On the other hand, the vast majority of regular soldiers were conscripts, draftees, including Marines. By the first anniversaries of their inductions, they were in or on their way to Vietnam, hastily trained and hastily deployed. As Shirina pointed out, more than half a million at a time were in Vietnam. That peak number was consistent for perhaps five years.

Hello Rock
I fully understand this Rock...Vietnam was a very big ask even for the US Army...bobby sums it up best with his last post....
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Re: Can the war on terror be won?

Post by Stox 16 on Thu Mar 01, 2012 5:00 am

bobby wrote: Sharina said : Sometimes we need to spend more time focusing on the small acts of kindness shown by individual soldiers as a counterpoint.

That is precicely why I mentioned the Sergeant Helocopter pilot, I think his name is Johnson? This man risked his life in order to evacuate some survivors of the Killings, and I believe he wasn't on his own, and i'm sure there are more like this Segeant in the US Army , than those of C company.
a Top reply Bobby I must say...hats off to you my good mate
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Re: Can the war on terror be won?

Post by Stox 16 on Thu Mar 01, 2012 5:06 am

Shirina wrote:Greetings, Stox:
.yes something are not 100%, but the overall standard I myself found in the US Army very good.
The training American soldiers receive today is among the best in the world, and it is designed to weed out the psychotic and emotionally unstable. When I was in boot camp for the USN, I saw several people who snapped and had to be carried out of the barracks in straitjackets. This may seem cruel, but when it comes to putting people into combat, you need to know they aren't going to turn that M60 on his fellow soldiers or the civilian population. I suppose this is why the M1 Carbines we drilled with never had a clip loaded!

During the Iraq war, however, our standards began to slip. There was such a shortfall of soldiers that the Army, especially, was accepting anyone with a pulse, and this allowed undesirables into the ranks. This resulted in a few "incidents" in Iraq including the Al Gharib prison scandal. However, considering we've been at this for almost 10 years, most of it fighting insurgents in asymmetrical warfare, the number of these incidents is remarkably low. This, I feel, gives a solid testimony for our training and for the mental stability of our fighting men and women. We tend to focus on the negative, though, so all eyes are on Al Gharib or Mai Lai. Sometimes we need to spend more time focusing on the small acts of kindness shown by individual soldiers as a counterpoint. Otherwise it becomes easy to believe that the US Army and Marine Corp. are a bunch of blood-thirsty savages out raping, looting, and shooting the civilian population.

a most fair point I must say...you know all Armies have there dark scandals and I guess will go on having them...I can only comment on what I have seen and say the US Army has a good standard of training overall...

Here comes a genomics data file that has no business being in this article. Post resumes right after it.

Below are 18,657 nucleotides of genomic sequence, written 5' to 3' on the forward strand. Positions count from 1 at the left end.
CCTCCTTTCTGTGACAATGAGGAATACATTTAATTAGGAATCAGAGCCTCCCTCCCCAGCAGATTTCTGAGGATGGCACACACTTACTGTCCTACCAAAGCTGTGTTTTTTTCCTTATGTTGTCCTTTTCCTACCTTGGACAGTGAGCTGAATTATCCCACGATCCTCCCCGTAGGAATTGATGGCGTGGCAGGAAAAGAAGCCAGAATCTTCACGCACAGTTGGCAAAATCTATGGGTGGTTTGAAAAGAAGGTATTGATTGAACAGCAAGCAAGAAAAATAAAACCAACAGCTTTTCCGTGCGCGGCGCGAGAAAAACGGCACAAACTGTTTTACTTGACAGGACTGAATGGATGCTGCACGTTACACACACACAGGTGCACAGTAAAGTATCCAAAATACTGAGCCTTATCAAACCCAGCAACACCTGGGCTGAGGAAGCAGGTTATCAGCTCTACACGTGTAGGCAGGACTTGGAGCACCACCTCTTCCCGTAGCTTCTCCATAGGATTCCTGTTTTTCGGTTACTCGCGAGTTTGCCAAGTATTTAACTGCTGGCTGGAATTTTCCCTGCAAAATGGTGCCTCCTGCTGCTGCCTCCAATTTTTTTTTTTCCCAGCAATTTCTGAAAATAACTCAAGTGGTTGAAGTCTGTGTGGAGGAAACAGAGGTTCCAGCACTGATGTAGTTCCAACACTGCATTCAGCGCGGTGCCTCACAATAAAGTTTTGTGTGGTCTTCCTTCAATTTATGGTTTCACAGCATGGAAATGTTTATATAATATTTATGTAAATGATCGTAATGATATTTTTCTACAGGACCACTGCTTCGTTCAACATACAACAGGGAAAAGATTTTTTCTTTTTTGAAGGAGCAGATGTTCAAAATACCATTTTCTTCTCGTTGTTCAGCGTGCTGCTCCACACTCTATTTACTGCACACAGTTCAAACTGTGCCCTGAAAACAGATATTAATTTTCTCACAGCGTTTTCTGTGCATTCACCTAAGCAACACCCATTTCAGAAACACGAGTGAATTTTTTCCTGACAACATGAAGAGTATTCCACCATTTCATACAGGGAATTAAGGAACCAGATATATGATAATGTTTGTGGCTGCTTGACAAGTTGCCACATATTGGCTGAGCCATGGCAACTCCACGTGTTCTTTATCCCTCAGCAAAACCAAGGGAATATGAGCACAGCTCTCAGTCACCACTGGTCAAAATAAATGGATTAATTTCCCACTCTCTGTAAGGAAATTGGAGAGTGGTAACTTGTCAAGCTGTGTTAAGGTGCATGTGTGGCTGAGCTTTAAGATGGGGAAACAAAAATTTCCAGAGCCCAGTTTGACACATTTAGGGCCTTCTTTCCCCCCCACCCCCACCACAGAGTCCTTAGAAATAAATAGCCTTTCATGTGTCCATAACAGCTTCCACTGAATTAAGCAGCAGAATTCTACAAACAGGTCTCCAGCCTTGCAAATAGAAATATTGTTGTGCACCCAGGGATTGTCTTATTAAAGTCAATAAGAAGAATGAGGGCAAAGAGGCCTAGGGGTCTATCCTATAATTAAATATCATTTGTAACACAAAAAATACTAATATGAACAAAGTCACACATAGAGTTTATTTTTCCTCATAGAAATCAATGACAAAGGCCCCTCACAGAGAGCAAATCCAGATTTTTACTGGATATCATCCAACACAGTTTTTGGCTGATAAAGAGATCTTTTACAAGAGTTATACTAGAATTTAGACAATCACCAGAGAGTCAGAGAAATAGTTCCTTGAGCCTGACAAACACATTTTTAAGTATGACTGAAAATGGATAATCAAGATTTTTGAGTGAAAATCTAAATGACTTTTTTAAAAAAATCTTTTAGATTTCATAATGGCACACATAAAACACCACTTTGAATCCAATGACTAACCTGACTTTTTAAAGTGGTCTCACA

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Re: Can the war on terror be won?

Post by witchfinder on Mon Mar 12, 2012 8:04 am

With two public relations catastrophes by the Americans its now time to exit

In the past couple of weeks there has been two monumental disasters in Afghanistan, one of which may be excusable bearing in mind that mental strain and illness of a psychiatric / psychological nature could be the cause.
The other disaster, that of burning holy books is not excusable, it may have been done in error, but some errors are just plain incompetence.

One of these public relations catastrophes has come right after the other, like starting a fire and then pouring petrol on it, and together it has been a propoganda gift for the Taliban and their terrorist associates.

By my reckoning the damage is not repairable, allied forces are now on highest alert for retaliation, and the job of attempting to win the hearts and minds of ordinary Afghans is now virtualy impossible, its time to exit Afghanistan and leave security to Afghans.

We have not failed in our mission because Afghanistan is not the same lawless country it was, there is some form of credible government and democracy, there are Afghan security forces capable of keeping the terrorists at least under control, and the Taliban & Co no longer have free reign to go where they like.

To say that the mission has failed would make the hundreds of allied fatalities seem worthless, and I personaly think that those dead soldiers did not die for nothing, Afghanistan in 2001 was the worlds number 1 centre for trainning terrorists, today it is not, the world is safer.

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Re: Can the war on terror be won?

Post by oftenwrong on Mon Mar 12, 2012 10:19 am

The Media consistently refer to Afghanistan as though it were a single Nation, which is not only inaccurate but lazy. Actually it's quite hard to think of any Country in the world which consists of just one ethnic type.
Even saying "The Taliban" is a catch-all description of various like-minded tribal groups in the South of the country, who are united mainly by their common language, and a natural desire to expel the foreign warrior.

Main ethnic groups: Pashtun, Tajik, Hazara, Uzbek, Turkmen, Aimaq, Baluch, Nuristani, Kizilbash.